The Presidential Daily Brief


  1. Iraqi Government Loses More Ground as U.S. Considers Options

    President Obama acknowledged that the U.S. is considering “all options” as Iraq struggles to hold back Islamist militants who have seized two more towns in their push towards Baghdad. Despite historical animosity between the two countries, Iran says it has deployed an elite military unit to assist with the protection of the capital. The goal of the Islamic State of Iraq and the Levant (ISIL) is apparently to create an Islamist emirate spanning Iraq and Syria. One observer argues that if ISIL consolidates its control of Iraqi cities it will be the most significant act by a jihadist group since 9/11.

    Sources: WSJ (sub), BBC, Al Jazeera

  2. Bergdahl Returns to U.S. Amid Controversy

    Army Sgt. Bowe Bergdahl arrived back in the country early this morning. Having been treated in Germany since his release, Bergdahl will continue his recovery at a military medical facility in San Antonio, Texas. The circumstances of Bergdahl’s return have sparked controversy, with widespread claims that he was captured while attempting to desert and criticism of the prisoner swap that allowed the release of five Guantanamo detainees. The Pentagon has stated that its priority is “making sure that Sergeant Bergdahl continues to get the care and support he needs.”

    Sources: CNN, NYT, LA Times

  3. Russia Accused of Sending Tanks into Ukraine

    Ukraine’s interior minister has accused Russia of sending an armored column that reportedly crossed into Eastern Ukraine on Thursday and clashed with Ukrainian troops. Reuters journalists reported sightings and a video posted online claims to show a tank rolling through the town of Snizhne. Russia has not responded to the allegations and the origin of the tanks cannot be confirmed. Although Vladimir Putin discussed ways to end the crisis with his Ukrainian counterpart yesterday, if the tanks were sent by Russia an escalation is more likely than a resolution.  

    Sources: NYT, The Guardian 

  4. Tesla Releases Patents for Electric Cars

    In a bold effort to promote sustainable transport, Tesla Motors has released its 203 electric car patents into the public domain. In a blog post, CEO Elon Musk expressed frustration over automakers’ reluctance to embrace low-carbon technology; electric models make up less than one percent of car sales in the U.S. He hopes that an open-source approach will encourage more automakers to develop long-range electric cars. The move is generous but not entirely selfless: in an infrastructure-heavy industry, a small player like Tesla can’t drive the development of a charging network on its own.               

    Sources: Forbes, USA Today


  1. Feminist Quote Hotline Helps Women Fight Unwanted Attention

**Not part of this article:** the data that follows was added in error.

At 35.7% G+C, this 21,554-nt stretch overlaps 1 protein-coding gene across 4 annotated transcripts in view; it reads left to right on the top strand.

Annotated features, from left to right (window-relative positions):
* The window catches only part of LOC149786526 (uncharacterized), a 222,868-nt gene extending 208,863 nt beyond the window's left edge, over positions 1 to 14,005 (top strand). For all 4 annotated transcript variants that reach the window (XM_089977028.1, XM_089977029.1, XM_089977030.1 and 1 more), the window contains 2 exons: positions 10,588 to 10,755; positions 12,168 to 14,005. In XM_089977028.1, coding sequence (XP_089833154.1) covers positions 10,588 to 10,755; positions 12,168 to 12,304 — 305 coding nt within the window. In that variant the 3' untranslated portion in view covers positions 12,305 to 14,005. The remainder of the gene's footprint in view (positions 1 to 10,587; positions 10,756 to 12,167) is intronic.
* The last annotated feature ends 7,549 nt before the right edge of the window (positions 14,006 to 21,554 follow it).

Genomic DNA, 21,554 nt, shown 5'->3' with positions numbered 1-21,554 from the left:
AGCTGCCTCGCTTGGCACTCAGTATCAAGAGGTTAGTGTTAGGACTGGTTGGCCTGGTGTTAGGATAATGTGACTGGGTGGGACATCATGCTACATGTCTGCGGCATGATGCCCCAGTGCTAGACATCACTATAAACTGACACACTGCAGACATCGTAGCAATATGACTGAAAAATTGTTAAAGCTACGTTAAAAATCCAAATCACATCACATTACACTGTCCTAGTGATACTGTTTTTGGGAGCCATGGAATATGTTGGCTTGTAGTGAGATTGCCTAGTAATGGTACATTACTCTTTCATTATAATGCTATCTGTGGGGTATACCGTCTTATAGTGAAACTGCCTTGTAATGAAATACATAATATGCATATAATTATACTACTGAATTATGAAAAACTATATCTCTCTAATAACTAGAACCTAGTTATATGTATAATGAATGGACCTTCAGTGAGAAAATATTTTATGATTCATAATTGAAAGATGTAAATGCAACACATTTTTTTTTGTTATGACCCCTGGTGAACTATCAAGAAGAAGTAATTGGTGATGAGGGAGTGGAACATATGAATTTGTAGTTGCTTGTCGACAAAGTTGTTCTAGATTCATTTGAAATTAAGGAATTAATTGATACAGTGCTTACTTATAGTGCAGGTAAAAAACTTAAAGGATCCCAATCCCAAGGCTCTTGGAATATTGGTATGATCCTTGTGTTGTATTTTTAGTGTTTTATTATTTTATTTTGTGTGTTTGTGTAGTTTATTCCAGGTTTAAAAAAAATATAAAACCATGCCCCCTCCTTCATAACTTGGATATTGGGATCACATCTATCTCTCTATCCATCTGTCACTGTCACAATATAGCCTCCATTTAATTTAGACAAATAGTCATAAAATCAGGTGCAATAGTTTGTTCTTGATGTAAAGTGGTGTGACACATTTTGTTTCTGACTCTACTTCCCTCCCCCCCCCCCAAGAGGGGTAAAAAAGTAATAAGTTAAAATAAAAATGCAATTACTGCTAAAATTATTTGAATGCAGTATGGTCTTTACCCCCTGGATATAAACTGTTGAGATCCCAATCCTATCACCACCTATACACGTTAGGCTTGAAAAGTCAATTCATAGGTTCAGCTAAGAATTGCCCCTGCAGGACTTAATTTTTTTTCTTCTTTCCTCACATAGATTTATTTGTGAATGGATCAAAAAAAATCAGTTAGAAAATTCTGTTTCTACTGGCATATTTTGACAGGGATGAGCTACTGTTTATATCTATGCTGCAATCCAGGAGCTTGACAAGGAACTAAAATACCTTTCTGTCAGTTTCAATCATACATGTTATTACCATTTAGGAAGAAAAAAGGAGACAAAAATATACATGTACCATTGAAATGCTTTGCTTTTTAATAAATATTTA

While women have long used fake phone numbers to bat off aggressive come-ons, now they can sweeten the blow with a feminist reprimand. Recognizing that women are regularly pushed into this kind of unpleasant corner, an anonymous group has established the Feminist Phone Intervention Hotline. When dialed or texted, the hotline delivers automated quotes from feminist scholar and activist, bell hooks. When women give the hotline number instead of their own, their unwelcome suitors will be left to ponder pointed epigrams such as: “Whenever domination is present, love is lacking.” 

    Sources: Daily Dot

  2. Popular Kids in High School Lose in the Long Run

    Being cool isn’t all it’s cracked up to be. A study by the University of Virginia followed 180 13-year-olds for a decade and found that by age 22, the “cool group” had a 45 percent higher rate of problems related to alcohol and substance abuse. According to the researchers — specialists in child development — part of the problem may be that as high school rebels get older, they feel the need to undertake increasingly extreme behaviors in order to receive the same amount of attention

    Source: NPR 

  3. Recession Has Led to Increase in Suicides

    The economic crisis caused more than 10,000 extra suicides in North America and Europe, a new study suggests. Researchers from the University of Oxford and the London School of Hygiene and Tropical Medicine analyzed data from the U.S., Canada and 24 EU countries. Job loss, house repossessions and debt were identified as major contributing factors. But some countries, like Finland, Austria and Sweden, saw no increase, suggesting that supportive social and health care policies could be especially important during periods of economic hardship.

    Source: BBC

  4. Actress, Poet and Civil Rights Activist Ruby Dee Dies

    Ruby Dee, a powerful force on stage, screen and in society, has died in New York at the age of 91. Best known for her role in the landmark Broadway production of A Raisin in the Sun and her Oscar-nominated role in American Gangster, Dee was also a poet, playwright and a civil rights activist. She and her late husband, Ossie Davis, were jointly awarded a Grammy for Best Spoken Word Album, the National Medal of Arts and the Screen Actors Guild Life Achievement Award, among other honors.

    Sources: Variety, Hollywood Reporter, NYT

  5. Brazil Beats Croatia in Controversial World Cup Opener

    Before the opening match of the 2014 World Cup between host nation and powerhouse Brazil and squarely average Croatia, most expected a South American beatdown. And while Brazil did win, the game was closer than the 3-1 score suggests. Croatia scored first, and Brazil’s first two goals, one of which was a contentious penalty, came from star striker Neymar, who arguably should have been on the sidelines having received a lenient yellow card for a forearm to Luka Modric’s temple. But nothing was going to rain on the home crowd’s parade; the Sao Paulo skyline lit up with fireworks when Oscar scored Brazil’s third goal.

    Sources: SB Nation, ESPN